La fée verte
What do anise, fennel, angelica, and grande wormwood have in common? Well, all of them are ingredients of Absinthe. The principal botanicals are grande wormwood, green anise, and florence fennel, which are often called "the holy trinity". Many other herbs may be used as well, such as petite wormwood (Artemisia pontica or Roman wormwood), hyssop, melissa, star anise, sweet flag, dittany, coriander, veronica, juniper, and nutmeg.
Currently, most countries have no legal definition of absinthe, although spirits such as Scotch whisky, brandy, and gin generally have such a definition. Manufacturers can label a product "absinthe" or "absinth" without regard to any legal definition or minimum standard. Producers of legitimate absinthes use one of two processes to create the finished spirit: either distillation, or cold mixing. In the few countries which have a legal definition of absinthe, distillation is the sole permitted process.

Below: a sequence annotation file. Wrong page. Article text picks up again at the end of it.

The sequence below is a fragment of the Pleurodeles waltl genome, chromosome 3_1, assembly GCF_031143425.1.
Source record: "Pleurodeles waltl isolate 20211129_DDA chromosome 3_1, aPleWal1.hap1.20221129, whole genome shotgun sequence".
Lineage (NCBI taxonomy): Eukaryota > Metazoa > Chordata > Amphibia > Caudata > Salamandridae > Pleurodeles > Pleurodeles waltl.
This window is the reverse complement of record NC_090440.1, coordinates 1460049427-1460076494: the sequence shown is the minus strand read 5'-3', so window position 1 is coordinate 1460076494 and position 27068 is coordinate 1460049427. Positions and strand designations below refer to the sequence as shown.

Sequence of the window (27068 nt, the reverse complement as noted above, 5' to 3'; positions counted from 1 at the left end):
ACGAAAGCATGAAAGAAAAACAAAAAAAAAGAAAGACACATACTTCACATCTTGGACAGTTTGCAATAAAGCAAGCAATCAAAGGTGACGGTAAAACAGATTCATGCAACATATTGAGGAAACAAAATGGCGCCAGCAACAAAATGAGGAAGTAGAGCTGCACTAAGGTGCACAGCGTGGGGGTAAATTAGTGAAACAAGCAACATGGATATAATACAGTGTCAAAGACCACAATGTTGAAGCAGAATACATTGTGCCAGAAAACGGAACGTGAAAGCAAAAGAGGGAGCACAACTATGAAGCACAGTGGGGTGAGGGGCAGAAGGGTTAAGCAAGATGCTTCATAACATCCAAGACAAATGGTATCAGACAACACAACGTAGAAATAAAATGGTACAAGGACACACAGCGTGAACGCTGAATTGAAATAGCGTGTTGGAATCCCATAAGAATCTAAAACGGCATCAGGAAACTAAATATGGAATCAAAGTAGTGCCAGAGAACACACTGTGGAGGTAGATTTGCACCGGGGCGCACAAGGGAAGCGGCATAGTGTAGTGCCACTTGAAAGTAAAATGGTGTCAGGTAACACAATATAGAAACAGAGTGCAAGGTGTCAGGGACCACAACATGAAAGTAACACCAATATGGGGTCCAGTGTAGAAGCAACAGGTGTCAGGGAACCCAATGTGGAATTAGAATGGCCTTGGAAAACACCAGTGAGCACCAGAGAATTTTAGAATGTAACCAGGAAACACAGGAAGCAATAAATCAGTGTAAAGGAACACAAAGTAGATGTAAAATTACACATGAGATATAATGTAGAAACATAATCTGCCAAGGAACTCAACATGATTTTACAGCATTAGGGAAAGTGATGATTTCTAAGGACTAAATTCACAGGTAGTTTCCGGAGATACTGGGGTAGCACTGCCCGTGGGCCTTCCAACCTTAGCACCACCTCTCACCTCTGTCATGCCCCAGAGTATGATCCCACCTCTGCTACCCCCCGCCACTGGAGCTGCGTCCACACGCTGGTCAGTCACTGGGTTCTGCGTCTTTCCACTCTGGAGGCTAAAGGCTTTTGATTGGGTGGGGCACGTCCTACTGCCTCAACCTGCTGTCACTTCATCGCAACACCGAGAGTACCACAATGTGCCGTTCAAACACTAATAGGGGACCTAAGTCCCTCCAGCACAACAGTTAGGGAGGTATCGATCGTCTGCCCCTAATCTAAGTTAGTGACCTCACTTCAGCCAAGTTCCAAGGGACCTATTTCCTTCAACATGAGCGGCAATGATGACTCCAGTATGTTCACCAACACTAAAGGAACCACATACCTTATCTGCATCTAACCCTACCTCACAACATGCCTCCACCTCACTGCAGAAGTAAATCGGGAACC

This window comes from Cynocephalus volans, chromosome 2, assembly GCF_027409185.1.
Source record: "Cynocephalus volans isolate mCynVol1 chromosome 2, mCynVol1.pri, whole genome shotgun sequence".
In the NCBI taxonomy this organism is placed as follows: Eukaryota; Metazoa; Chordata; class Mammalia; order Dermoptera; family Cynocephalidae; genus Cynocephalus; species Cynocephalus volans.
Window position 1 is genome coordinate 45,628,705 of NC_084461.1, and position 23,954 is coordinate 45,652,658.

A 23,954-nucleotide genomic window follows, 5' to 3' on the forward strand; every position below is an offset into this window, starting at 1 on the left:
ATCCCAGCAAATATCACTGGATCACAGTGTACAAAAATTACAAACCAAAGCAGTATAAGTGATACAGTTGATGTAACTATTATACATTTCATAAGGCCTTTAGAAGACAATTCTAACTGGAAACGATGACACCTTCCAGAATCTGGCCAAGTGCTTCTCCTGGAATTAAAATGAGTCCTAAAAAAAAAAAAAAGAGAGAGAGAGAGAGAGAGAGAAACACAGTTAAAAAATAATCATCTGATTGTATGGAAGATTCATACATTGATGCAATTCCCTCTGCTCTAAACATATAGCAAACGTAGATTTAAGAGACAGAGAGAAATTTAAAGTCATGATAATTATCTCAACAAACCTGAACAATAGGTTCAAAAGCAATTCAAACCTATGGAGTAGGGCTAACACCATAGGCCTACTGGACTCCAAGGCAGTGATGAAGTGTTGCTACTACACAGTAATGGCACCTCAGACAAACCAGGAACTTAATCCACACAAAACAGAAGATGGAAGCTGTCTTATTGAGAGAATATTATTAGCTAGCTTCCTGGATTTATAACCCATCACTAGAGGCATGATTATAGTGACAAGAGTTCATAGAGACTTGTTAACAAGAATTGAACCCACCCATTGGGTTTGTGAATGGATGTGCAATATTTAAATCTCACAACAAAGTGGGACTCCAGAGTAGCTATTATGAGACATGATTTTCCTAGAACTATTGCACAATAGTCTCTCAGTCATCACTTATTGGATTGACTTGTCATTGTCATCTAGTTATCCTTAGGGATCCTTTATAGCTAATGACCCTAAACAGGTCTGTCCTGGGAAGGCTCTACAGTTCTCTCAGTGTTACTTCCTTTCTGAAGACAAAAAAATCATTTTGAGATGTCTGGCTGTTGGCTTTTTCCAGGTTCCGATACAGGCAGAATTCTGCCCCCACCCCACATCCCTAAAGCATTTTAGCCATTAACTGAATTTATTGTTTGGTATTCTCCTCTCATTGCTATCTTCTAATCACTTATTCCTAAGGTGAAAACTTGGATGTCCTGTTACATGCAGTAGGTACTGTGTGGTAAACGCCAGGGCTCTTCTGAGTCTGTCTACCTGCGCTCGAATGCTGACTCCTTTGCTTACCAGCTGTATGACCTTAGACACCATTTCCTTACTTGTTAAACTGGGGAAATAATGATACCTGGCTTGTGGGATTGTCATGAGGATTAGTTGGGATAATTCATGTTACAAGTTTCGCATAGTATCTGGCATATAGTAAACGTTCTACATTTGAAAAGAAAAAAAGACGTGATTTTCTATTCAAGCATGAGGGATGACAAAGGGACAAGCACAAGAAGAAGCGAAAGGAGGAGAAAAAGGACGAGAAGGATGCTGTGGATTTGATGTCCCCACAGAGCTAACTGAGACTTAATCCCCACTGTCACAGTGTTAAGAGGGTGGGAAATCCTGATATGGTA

Absinthe traditionally has a natural green color but can also be colorless. It is commonly referred to in historical literature as la fée verte (the Green Fairy). It can also be naturally coloured red using hibiscus flowers. This is called a rouge or rose absinthe.